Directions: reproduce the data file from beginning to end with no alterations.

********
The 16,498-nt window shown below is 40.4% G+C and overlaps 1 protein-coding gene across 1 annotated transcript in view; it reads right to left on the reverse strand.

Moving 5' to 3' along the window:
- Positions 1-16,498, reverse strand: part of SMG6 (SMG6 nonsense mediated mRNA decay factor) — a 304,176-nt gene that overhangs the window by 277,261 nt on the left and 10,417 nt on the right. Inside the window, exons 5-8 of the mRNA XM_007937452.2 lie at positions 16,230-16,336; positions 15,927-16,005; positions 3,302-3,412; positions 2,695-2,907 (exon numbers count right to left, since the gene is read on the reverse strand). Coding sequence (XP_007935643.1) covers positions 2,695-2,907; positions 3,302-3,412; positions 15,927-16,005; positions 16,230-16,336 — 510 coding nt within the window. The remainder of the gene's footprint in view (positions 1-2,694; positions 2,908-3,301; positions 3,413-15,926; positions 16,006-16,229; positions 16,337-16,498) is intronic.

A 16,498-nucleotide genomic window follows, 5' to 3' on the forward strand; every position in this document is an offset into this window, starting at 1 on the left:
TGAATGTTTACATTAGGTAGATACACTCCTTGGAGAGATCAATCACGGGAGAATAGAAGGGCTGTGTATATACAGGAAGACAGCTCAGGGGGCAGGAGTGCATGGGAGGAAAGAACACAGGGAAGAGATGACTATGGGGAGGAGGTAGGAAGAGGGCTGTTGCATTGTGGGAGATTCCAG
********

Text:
The 16,498-nt window shown below is 40.4% G+C and overlaps 1 protein-coding gene across 1 annotated transcript in view; it reads right to left on the reverse strand.

Moving 5' to 3' along the window:
- Positions 1-16,498, reverse strand: part of SMG6 (SMG6 nonsense mediated mRNA decay factor) — a 304,176-nt gene that overhangs the window by 277,261 nt on the left and 10,417 nt on the right. Inside the window, exons 5-8 of the mRNA XM_007937452.2 lie at positions 16,230-16,336; positions 15,927-16,005; positions 3,302-3,412; positions 2,695-2,907 (exon numbers count right to left, since the gene is read on the reverse strand). Coding sequence (XP_007935643.1) covers positions 2,695-2,907; positions 3,302-3,412; positions 15,927-16,005; positions 16,230-16,336 — 510 coding nt within the window. The remainder of the gene's footprint in view (positions 1-2,694; positions 2,908-3,301; positions 3,413-15,926; positions 16,006-16,229; positions 16,337-16,498) is intronic.

A 16,498-nucleotide genomic window follows, 5' to 3' on the forward strand; every position in this document is an offset into this window, starting at 1 on the left:
TGAATGTTTACATTAGGTAGATACACTCCTTGGAGAGATCAATCACGGGAGAATAGAAGGGCTGTGTATATACAGGAAGACAGCTCAGGGGGCAGGAGTGCATGGGAGGAAAGAACACAGGGAAGAGATGACTATGGGGAGGAGGTAGGAAGAGGGCTGTTGCATTGTGGGAGATTCCAG